FCC Releases Warning Notices to Several Radio Amateurs
The FCC Enforcement Bureau has made public several warning notices issued over the past few months to radio amateurs. A couple of the letters from Special Counsel Laura Smith involved alleged infractions on 20 meters. On April 15, the FCC wrote Larry S. King, KI8NGS, of Owosso, Michigan, regarding failure to properly follow station identification rules on March 21. Smith told King that he was monitored by staffers at the FCC High Frequency Direction Finding Center (HFDFC) “operating your Amateur Radio on 14.313 MHz for 20 minutes without identifying in a timely manner.” Smith said the HFDFC used direction-finding equipment to confirm that the transmissions were coming from his location. She said the Center recorded the transmissions.
“This incident constitutes a failure to properly transmit your assigned call sign, in violation of the Comission’s rules,” Smith wrote. “Your operation as described is contrary to the basis and purpose of the Amateur Radio Service, as set out in Section 97.1 and is a violation of Section 97.11(a) of the Commission’s rules.”
On March 31, Smith sent a warning notice to Daniel G.Churovich, N9RSY, of Ripley, Tennessee, alleging that Churovich engaged in an extended communication on 14.313 MHz with a station that may not have been operating in the Amateur Service.
“On Friday, March 28, 2014, you were heard by staff at the Commission's High Frequency Direction Finding (HFDF) Center communicating repeatedly on 14.313 MHz with an individual who you identify only as ‘cowboy,’” Smith wrote. “This individual failed to provide his call sign during your conversation, a fact that you were aware of as you repeatedly demanded that he provide his name, call sign, and location. Despite being aware of the rule violation on the part of this other individual, you continued communicating with him for an extended period of time.”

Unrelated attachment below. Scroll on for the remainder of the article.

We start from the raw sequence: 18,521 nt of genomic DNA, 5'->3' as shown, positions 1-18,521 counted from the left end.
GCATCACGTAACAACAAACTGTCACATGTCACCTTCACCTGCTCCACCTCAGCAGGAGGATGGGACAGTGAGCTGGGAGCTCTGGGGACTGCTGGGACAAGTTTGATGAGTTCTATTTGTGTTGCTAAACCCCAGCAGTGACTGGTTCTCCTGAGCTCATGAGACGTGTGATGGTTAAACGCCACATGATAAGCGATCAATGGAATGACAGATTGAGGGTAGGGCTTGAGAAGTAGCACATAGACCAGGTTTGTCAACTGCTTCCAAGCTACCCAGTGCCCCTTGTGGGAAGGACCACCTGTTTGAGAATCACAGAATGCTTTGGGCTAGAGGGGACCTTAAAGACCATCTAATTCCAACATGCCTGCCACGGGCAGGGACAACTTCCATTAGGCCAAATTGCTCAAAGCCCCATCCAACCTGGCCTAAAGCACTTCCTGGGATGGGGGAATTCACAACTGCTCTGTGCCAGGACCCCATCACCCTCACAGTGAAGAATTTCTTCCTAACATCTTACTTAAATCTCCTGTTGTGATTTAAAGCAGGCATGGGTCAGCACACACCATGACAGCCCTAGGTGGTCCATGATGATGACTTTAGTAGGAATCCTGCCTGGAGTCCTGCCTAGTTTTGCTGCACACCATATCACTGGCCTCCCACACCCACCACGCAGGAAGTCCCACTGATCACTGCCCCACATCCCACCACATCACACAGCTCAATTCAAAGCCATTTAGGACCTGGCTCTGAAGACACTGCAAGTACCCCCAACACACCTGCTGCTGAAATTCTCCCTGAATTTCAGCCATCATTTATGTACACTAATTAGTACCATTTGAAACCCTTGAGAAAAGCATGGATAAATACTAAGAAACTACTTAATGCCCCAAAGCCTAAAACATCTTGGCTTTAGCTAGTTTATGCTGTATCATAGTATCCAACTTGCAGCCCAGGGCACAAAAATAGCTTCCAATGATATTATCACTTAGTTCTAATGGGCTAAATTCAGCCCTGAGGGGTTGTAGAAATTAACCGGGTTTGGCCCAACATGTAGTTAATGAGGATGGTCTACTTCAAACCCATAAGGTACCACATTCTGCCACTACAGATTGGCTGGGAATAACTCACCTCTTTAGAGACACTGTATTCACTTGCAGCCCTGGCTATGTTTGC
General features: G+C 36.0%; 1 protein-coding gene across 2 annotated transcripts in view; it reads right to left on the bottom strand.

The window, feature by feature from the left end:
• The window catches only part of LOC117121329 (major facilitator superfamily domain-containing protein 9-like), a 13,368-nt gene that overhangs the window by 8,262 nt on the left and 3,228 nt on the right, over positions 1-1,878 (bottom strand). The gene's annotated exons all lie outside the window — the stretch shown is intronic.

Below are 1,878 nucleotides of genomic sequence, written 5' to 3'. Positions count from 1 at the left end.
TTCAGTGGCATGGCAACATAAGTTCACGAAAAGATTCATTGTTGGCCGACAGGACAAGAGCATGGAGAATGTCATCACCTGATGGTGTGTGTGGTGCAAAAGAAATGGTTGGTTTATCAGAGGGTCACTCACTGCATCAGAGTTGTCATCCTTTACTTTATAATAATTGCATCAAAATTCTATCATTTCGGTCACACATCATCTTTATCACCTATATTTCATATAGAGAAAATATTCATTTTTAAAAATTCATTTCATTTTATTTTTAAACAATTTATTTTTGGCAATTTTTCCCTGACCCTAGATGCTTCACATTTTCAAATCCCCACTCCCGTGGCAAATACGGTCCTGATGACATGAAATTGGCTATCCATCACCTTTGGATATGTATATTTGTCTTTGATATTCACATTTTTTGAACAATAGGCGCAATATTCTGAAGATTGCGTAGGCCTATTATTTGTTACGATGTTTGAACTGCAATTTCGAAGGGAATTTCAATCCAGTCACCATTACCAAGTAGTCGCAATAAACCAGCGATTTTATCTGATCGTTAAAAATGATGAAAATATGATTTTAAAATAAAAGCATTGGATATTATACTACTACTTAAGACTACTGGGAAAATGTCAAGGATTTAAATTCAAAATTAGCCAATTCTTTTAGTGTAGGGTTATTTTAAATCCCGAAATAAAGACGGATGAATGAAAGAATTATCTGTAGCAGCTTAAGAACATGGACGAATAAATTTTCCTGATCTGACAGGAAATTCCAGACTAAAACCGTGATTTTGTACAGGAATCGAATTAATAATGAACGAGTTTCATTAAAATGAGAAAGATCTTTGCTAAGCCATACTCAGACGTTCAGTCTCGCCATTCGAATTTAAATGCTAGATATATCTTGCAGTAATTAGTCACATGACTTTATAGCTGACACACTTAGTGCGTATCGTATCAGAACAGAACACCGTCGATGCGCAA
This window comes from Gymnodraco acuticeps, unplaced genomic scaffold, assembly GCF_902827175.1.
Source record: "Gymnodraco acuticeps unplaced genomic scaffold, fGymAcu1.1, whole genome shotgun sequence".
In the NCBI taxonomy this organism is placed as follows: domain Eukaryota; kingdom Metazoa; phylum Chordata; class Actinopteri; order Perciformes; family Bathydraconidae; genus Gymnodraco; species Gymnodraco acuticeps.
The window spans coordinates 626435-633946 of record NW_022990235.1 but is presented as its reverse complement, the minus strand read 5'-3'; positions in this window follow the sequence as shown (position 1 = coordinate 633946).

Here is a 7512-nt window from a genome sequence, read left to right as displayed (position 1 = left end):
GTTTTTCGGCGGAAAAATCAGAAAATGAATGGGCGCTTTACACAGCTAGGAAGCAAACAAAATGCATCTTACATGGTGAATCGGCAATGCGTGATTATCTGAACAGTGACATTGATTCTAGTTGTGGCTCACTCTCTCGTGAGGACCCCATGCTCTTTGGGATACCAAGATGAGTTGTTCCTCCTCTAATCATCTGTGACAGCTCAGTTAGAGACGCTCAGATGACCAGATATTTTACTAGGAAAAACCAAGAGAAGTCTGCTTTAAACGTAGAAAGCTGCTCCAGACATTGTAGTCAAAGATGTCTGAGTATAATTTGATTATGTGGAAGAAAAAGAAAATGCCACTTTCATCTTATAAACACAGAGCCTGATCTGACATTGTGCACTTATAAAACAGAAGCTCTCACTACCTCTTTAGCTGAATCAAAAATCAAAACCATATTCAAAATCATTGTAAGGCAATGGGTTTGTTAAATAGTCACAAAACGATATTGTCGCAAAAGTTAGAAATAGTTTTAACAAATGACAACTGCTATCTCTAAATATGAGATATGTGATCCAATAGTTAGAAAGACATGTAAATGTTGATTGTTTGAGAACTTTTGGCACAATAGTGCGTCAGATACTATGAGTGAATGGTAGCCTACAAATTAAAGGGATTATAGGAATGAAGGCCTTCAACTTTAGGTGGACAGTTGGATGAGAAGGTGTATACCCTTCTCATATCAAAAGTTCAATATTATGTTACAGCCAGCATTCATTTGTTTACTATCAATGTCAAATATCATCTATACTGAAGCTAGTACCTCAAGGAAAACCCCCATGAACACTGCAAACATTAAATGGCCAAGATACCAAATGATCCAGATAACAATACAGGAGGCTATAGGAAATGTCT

Smith told Churovich that the incident constituted “unauthorized transmissions” in violation of Commission rules that permit radio amateur to engage in two-way communications with “other stations in the Amateur Service.”
“There is no evidence that the individual with whom you were communicating with on March 28 was an Amateur Radio operator, as he failed to provide his call sign as required by Commission rules,” Smith pointed out.
Smith also wrote Amateur Radio licensees in Tennessee, Michigan, and Wisconsin on March 31, alleging that they all had failed to comply with formal written requests not to use local repeater systems. Smith advised four licensees that the FCC expected them to “abide by the request of the trustee and/or control operator that you stay off [the repeater] — and any other similar requests to cease operations on any other repeaters by any other repeater licensees, control operators or trustees.”
Smith advised all recipients that any recurrence of the alleged violation after receipt of the warning letter could subject them to “severe penalties, including license revocation, monetary forfeiture (fines), or a modification proceeding to restrict the frequencies upon which you may operate.”
“Fines normally range from $7500 to $10,000,” she concluded.